Sometimes history writes itself. That was the case for the Red Sox with David Ortiz and Louie Eljaua, one of the scouts who pushed the hardest for Theo Epstein to sign him.
Epstein and Eljaua had spent much of the fall of 2002 wooing Cuban defector Jose Contreras. They used a full-court press that legend says at one point included Eljaua booking all the rooms in Hotel Campo Real, in Managua, Nicaragua, because it would inconvenience the Yankees, who were also in hot pursuit.
Epstein and his team did not get their man that time, with Contreras signing with the Yankees on Christmas Eve. But less than a month later, Epstein struck gold, signing Ortiz for $1.25 million after the Twins released him, in part because of the recommendations of Eljaua, Dave Jauss and others who had seen Ortiz work his big-game magic for Escogido in the Dominican Winter League.
Thus began the relationship that has rewritten Boston's modern baseball history, with Ortiz claiming a spot alongside Ted Williams and the franchise's other legends as the Red Sox won the World Series in 2004, '07 and '13. Ortiz, who turned 40 Wednesday, announced that he will retire after the 2016 season.
"I have to say that I had a small hand in this," said Eljaua, who is now the Cubs' head of international scouting. "He was on Theo's radar as soon as Minnesota cut him loose. Myself and Jesus Alou, who was our top scout in the Dominican, just confirmed what Theo thought about him."
Ortiz was coming off a season with the Twins in which he had hit .272 with 20 home runs in 125 games. Bill James, who had joined Epstein's front office after elevating the art of statistical analysis, and other behind-the-scenes voices encouraged Epstein to seize the chance to grab Ortiz as they tried to upgrade a first-base position that had been manned by Tony Clark and Brian Daubach in 2002.
"Everybody was in favor of signing David Ortiz," James once told "60 Minutes." "I liked him because of his numbers, the scouts liked him because of his swing, [and] some people liked him because they knew he was a positive guy in the clubhouse."
Jauss, the son of late Chicago Tribune sportswriter Bill Jauss, was then a scout for the Red Sox who spent his winters managing Licey in the Dominican Winter League. He had added Ortiz to his roster for the 1999 Caribbean Series, and he knew him well.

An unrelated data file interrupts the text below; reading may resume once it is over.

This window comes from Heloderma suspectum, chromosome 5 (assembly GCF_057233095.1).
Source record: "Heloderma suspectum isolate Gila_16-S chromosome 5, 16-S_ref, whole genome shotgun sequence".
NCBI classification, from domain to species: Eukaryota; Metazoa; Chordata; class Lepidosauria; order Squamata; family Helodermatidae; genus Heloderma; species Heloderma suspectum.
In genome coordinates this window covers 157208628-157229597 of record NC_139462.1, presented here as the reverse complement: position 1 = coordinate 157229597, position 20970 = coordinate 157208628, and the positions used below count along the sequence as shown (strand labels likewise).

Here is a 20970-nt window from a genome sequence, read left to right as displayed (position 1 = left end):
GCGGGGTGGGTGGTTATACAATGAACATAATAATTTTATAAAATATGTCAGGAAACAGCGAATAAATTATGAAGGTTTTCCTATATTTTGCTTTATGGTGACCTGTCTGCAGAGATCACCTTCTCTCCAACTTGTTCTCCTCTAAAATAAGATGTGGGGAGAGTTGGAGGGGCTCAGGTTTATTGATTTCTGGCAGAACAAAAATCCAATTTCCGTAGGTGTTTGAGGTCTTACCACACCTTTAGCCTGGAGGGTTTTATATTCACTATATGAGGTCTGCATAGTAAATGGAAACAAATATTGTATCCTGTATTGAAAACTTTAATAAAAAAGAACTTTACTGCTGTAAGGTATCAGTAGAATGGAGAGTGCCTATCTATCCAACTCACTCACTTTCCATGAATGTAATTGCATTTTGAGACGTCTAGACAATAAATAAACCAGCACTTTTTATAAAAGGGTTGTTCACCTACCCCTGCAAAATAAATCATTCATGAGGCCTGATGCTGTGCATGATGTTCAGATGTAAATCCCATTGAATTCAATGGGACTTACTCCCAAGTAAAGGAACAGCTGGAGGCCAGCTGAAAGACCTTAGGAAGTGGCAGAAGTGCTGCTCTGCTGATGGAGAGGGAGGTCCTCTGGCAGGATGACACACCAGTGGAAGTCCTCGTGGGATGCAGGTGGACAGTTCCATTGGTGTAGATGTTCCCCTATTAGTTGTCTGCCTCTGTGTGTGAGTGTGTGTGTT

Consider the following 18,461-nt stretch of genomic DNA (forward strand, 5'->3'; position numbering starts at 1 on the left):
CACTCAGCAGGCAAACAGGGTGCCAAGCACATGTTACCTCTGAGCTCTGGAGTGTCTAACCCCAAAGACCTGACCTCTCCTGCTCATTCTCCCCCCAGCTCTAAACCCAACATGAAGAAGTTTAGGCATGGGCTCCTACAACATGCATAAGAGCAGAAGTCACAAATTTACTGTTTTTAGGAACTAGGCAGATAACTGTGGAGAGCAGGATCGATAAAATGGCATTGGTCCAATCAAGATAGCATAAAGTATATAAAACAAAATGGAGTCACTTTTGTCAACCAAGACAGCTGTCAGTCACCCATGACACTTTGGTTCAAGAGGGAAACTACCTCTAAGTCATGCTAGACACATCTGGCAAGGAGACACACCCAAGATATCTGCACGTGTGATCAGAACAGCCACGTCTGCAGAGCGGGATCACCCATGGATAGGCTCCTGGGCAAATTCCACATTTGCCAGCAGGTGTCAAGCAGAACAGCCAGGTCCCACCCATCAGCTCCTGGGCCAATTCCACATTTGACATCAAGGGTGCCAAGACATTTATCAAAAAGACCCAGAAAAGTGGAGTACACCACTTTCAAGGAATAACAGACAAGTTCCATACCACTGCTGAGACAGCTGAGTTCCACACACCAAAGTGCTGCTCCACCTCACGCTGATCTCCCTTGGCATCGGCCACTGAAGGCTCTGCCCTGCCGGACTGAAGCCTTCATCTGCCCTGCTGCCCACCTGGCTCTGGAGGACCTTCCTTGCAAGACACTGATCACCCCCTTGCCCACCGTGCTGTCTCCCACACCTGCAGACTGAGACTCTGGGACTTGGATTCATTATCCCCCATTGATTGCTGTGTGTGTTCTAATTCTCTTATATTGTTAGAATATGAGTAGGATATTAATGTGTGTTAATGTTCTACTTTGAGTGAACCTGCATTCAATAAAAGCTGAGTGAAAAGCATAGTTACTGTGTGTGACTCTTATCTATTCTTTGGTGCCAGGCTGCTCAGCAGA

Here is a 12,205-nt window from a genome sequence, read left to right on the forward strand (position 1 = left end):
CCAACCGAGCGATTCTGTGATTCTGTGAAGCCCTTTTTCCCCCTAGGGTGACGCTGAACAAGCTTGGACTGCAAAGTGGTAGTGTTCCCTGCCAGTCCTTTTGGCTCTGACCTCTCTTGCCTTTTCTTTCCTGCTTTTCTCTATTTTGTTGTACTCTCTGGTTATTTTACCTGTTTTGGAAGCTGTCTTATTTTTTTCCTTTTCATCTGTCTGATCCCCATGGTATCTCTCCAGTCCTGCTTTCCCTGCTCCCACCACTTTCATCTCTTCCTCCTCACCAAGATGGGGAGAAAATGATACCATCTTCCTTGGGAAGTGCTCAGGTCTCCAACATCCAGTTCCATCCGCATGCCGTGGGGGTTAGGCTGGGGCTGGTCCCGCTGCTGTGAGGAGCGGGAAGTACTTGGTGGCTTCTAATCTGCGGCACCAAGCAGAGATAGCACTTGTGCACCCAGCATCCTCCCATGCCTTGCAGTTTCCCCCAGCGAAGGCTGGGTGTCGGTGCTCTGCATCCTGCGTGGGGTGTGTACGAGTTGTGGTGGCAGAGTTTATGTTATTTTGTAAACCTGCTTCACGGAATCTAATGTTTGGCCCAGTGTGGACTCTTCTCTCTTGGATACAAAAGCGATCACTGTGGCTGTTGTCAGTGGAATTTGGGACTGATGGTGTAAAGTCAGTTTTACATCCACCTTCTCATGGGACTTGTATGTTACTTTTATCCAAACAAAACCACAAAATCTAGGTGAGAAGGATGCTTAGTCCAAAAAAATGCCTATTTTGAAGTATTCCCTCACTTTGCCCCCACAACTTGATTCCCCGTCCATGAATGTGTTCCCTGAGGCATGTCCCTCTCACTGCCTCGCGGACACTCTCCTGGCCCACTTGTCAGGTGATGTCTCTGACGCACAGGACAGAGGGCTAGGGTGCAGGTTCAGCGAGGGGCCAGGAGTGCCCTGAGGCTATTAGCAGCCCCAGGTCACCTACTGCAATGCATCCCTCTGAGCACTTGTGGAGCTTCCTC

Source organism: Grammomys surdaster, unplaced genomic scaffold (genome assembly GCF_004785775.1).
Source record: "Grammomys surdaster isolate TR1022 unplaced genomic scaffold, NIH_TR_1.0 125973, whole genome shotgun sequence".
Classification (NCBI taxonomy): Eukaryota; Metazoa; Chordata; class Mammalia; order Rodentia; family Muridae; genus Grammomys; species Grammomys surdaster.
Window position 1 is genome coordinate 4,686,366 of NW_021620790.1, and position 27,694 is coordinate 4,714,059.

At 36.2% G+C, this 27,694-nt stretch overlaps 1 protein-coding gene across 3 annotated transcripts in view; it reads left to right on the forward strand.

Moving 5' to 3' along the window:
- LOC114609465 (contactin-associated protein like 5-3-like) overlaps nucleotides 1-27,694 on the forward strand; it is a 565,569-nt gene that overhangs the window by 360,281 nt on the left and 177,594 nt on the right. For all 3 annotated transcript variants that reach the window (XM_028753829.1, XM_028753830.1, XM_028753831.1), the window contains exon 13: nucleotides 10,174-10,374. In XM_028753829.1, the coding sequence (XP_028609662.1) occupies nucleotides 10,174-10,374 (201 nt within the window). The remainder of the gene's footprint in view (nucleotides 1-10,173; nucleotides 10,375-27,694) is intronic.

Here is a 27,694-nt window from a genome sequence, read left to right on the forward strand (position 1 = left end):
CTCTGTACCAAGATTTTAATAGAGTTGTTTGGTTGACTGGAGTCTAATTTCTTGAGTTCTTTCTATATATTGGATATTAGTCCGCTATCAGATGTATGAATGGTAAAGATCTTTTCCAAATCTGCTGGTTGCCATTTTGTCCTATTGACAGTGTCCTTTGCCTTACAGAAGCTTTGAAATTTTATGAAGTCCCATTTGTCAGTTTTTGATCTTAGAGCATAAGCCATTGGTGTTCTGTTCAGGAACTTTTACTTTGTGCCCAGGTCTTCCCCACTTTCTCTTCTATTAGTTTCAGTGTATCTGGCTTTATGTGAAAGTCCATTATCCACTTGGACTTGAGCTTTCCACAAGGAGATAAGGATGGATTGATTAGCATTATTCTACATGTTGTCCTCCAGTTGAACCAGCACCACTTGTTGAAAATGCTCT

Epstein called Jauss after the New Year to work out Ortiz, wanting to make sure the Twins hadn't released him because of an unknown injury. Now a bench coach for the Pirates, Jauss told the Washington Post he worked the 27-year-old "like he was a 16-year-old free agent" and found no negatives to report.
Eljaua recalls Ortiz as one of the most productive hitters in the league year in, year out for Escogido. He didn't see any reason that couldn't carry over to the American League.
"Winter ball in the Dominican at the time was still being played at a very high level, with a lot of intensity,'' Eljaua said. "Plus he was only entering his age-27 season. Jesus and I had seen him play a lot of Winter League games. We felt that he was still on the rise. He had just come off a 20-homer season with Minnesota and had always been a clutch performer in big situations for Escogido."
Epstein cited Ortiz's "high ceiling" and an agreement between the organization's scouts and analysts when Boston signed him. While Epstein told reporters he could "be an impact middle-of-the-lineup bat," Ortiz would join four others -- Kevin Millar, Jeremy Giambi, Dave Nilsson and Earl Snyder -- auditioning for the Red Sox's first base-DH mix the next spring.
Eljaua remembers a belief that Ortiz could benefit from playing at Fenway Park, where the Green Monster would turn long outs into extra-base hits. But you needed more imagination that that to see where Ortiz would go in his remarkable career.
"I'd be lying to you if I thought he would put up the numbers he has, but again, we felt there was more in there than just a 20-homer guy," Eljaua said. "We did feel that he potentially had his better years in front of him. I also remember talking as a group that the Green Monster could help his production greatly if he could learn to drive the ball the other way more. To his credit, he did take his game to another level. It truly has been fun to watch what he's done over the years since arriving in Boston."
Eljaua looks forward to the summer day when he can attend Ortiz's induction in Cooperstown.
"I would like to think he's a Hall of Famer,'' he said. "I would think he has made a pretty good case for himself. Not just his career numbers, but what he has done in the postseason, what he has meant to the city of Boston and to the people back in the Dominican Republic. The entire body of his work is amazing. He has a lot to be proud of. I'm very happy for him."
Phil Rogers is a columnist for MLB.com. This story was not subject to the approval of Major League Baseball or its clubs.